Rajan Wijeratne was to come to the Ambalangoda
Rest House to decide on a Provincial Council candidate after
hearing the views of party activists.
Ryter immediately went in to action. On the
appointed day he packed the Ambalangoda Rest House with his
henchmen and cronies and made them sit at different locations.
Ranjan took the chair with Amarasiri and G.V.S.
on either side. Ryter as the MP was also seated at the head
There were three candidates who had applied. As
the meeting had been convened to find the response of party
activists the applicants themselves were not invited. I applied
merely to register myself — If I had not applied for nominations
for the provincial council and only applied for the
parliamentary elections, I knew Ryter would then carry out a
campaign that I was scared to come forward at a time ‘our
people’ were being massacred. His game plan was obvious to me
and I decided to exhaust all his ammunition at the nomination
stage for the Provincial Council Elections so that he would not
be able to fire a shot when I sought nominations to the
But another applicant Sarath Lamahewa too had
sent his men to find out what happened at the meeting.
As Ranjan had concluded his opening address and
invited those present to suggest a name to be the UNP’s
candidate for the forthcoming Provincial Council elections,
Ryter had jumped up and prasing me to the skies had proposed my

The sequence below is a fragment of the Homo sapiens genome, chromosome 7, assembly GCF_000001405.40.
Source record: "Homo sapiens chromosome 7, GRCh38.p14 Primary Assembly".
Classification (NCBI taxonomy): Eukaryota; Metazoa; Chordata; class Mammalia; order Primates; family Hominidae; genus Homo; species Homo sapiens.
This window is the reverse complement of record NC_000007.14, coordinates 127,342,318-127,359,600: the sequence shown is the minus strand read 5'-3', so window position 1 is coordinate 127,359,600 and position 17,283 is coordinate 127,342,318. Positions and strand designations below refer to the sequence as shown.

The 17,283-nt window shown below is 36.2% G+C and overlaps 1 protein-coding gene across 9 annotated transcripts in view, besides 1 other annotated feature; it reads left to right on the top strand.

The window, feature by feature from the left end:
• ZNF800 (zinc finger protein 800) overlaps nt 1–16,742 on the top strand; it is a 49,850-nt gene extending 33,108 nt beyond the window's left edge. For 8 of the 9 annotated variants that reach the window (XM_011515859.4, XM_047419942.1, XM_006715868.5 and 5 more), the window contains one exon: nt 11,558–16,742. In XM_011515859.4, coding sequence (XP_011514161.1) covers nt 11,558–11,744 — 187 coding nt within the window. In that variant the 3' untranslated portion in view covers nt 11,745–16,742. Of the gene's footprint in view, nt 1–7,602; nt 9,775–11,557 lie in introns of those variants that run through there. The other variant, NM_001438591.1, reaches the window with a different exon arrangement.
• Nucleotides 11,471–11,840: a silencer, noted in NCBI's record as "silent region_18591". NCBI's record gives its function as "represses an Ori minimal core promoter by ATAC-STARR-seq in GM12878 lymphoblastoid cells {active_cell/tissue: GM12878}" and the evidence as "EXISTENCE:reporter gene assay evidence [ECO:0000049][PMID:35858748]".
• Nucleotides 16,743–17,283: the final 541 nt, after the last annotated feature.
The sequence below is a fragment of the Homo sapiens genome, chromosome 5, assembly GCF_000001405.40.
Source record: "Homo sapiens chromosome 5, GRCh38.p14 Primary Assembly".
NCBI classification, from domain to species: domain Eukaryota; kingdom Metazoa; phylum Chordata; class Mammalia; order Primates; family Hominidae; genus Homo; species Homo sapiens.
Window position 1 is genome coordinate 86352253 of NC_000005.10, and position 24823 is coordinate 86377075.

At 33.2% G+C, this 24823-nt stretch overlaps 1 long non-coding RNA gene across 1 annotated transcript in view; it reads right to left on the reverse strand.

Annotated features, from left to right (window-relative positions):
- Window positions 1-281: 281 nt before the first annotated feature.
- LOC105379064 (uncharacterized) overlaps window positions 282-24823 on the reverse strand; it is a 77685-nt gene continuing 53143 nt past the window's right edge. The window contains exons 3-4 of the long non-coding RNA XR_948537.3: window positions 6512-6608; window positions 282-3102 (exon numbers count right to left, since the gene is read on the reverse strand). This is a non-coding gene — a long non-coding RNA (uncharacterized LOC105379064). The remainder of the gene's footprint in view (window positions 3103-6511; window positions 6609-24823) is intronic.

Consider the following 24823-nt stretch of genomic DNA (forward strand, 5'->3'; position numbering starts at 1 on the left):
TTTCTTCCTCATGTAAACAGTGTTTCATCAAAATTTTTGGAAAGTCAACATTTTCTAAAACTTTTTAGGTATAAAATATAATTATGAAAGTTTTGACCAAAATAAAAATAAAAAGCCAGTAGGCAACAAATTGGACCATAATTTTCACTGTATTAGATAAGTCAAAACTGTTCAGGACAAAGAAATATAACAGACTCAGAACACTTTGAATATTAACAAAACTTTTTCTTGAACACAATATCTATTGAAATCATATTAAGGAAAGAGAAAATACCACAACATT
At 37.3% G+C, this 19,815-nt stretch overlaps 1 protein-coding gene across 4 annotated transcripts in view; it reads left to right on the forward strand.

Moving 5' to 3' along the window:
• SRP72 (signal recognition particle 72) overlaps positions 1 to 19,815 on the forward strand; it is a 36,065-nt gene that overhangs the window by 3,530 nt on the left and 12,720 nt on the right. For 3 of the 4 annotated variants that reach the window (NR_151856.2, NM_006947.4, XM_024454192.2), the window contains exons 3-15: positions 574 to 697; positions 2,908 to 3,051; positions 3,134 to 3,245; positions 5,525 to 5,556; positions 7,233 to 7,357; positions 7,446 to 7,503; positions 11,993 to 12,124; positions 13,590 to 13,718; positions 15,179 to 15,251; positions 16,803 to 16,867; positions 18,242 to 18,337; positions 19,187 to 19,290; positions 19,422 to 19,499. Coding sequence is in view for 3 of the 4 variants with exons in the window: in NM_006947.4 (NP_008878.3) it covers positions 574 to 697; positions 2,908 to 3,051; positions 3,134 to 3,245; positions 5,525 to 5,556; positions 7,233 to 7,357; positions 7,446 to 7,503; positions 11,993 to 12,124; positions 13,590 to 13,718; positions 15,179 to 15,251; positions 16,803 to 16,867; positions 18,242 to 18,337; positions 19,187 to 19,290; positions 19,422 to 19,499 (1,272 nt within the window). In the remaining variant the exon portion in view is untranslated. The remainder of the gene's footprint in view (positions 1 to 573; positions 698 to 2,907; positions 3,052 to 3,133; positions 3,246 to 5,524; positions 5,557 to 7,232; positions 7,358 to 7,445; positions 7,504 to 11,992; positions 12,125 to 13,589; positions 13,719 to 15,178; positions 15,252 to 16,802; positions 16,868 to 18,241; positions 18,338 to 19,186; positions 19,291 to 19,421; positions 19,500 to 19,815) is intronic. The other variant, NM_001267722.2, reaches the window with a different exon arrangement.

Ryter’s game plan worked according to clock work
precision and led ironically by a classmate of mine who was also
a colleague at Lake House, pandemonium reigned supreme with
almost the entire audience howling in protest that they would
cross-over to the SLFP if Buddhika was appointed as the UNP
Ryter wore a troubled look and won the immediate
sympathy of Ranjan Amarasiri and G.V.S. Ryter had put up a great
act in trying to reason out with his own ‘plants’, which
impressed the visitors more.
Ranjan went back to Sirikotha with a report that
said I was a Persona-non-grata with the youths of the area.
Naturally I was not given nominations and I live today to fell
the story thanks to Ryter and vicariously to Ranjan.
When news went around that I had applied to seek
UNP nominations to the Provincial Councils a friend Leelaratne
Bindu Hewa from Delgahabedda in Batapola in the Ambalangoda
electorate met me to convey an important message.